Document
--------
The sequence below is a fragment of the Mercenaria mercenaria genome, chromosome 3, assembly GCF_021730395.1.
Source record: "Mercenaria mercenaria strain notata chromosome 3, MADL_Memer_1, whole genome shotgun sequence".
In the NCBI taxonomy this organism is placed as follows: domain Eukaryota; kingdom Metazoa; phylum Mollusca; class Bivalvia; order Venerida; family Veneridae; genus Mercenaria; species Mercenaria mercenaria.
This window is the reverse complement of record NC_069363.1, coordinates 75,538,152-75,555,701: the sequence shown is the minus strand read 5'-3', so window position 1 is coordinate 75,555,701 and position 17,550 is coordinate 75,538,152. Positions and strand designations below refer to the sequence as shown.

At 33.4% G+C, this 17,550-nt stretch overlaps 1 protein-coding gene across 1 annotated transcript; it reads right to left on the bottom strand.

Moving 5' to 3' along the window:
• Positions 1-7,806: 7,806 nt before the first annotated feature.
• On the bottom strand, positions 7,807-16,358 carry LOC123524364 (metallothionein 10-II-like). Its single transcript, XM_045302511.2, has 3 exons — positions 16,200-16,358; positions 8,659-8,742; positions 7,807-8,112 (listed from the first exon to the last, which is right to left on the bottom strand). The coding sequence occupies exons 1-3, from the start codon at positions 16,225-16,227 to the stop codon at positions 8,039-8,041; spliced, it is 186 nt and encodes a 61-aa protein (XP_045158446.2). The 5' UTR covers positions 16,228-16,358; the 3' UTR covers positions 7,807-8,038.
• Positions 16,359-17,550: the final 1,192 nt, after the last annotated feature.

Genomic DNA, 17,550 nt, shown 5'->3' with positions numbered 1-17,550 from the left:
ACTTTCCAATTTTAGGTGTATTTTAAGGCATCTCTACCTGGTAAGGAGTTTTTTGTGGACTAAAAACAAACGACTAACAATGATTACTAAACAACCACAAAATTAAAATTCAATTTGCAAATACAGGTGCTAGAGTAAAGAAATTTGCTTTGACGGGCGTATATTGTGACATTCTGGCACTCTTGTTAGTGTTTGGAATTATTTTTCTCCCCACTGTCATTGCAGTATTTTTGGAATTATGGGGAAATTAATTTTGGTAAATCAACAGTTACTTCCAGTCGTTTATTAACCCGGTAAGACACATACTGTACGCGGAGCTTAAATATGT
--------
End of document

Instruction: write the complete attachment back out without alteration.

The sequence below is a fragment of the Mercenaria mercenaria genome, chromosome 3, assembly GCF_021730395.1.
Source record: "Mercenaria mercenaria strain notata chromosome 3, MADL_Memer_1, whole genome shotgun sequence".
In the NCBI taxonomy this organism is placed as follows: domain Eukaryota; kingdom Metazoa; phylum Mollusca; class Bivalvia; order Venerida; family Veneridae; genus Mercenaria; species Mercenaria mercenaria.
This window is the reverse complement of record NC_069363.1, coordinates 75,538,152-75,555,701: the sequence shown is the minus strand read 5'-3', so window position 1 is coordinate 75,555,701 and position 17,550 is coordinate 75,538,152. Positions and strand designations below refer to the sequence as shown.

At 33.4% G+C, this 17,550-nt stretch overlaps 1 protein-coding gene across 1 annotated transcript; it reads right to left on the bottom strand.

Moving 5' to 3' along the window:
• Positions 1-7,806: 7,806 nt before the first annotated feature.
• On the bottom strand, positions 7,807-16,358 carry LOC123524364 (metallothionein 10-II-like). Its single transcript, XM_045302511.2, has 3 exons — positions 16,200-16,358; positions 8,659-8,742; positions 7,807-8,112 (listed from the first exon to the last, which is right to left on the bottom strand). The coding sequence occupies exons 1-3, from the start codon at positions 16,225-16,227 to the stop codon at positions 8,039-8,041; spliced, it is 186 nt and encodes a 61-aa protein (XP_045158446.2). The 5' UTR covers positions 16,228-16,358; the 3' UTR covers positions 7,807-8,038.
• Positions 16,359-17,550: the final 1,192 nt, after the last annotated feature.

Genomic DNA, 17,550 nt, shown 5'->3' with positions numbered 1-17,550 from the left:
ACTTTCCAATTTTAGGTGTATTTTAAGGCATCTCTACCTGGTAAGGAGTTTTTTGTGGACTAAAAACAAACGACTAACAATGATTACTAAACAACCACAAAATTAAAATTCAATTTGCAAATACAGGTGCTAGAGTAAAGAAATTTGCTTTGACGGGCGTATATTGTGACATTCTGGCACTCTTGTTAGTGTTTGGAATTATTTTTCTCCCCACTGTCATTGCAGTATTTTTGGAATTATGGGGAAATTAATTTTGGTAAATCAACAGTTACTTCCAGTCGTTTATTAACCCGGTAAGACACATACTGTACGCGGAGCTTAAATATGT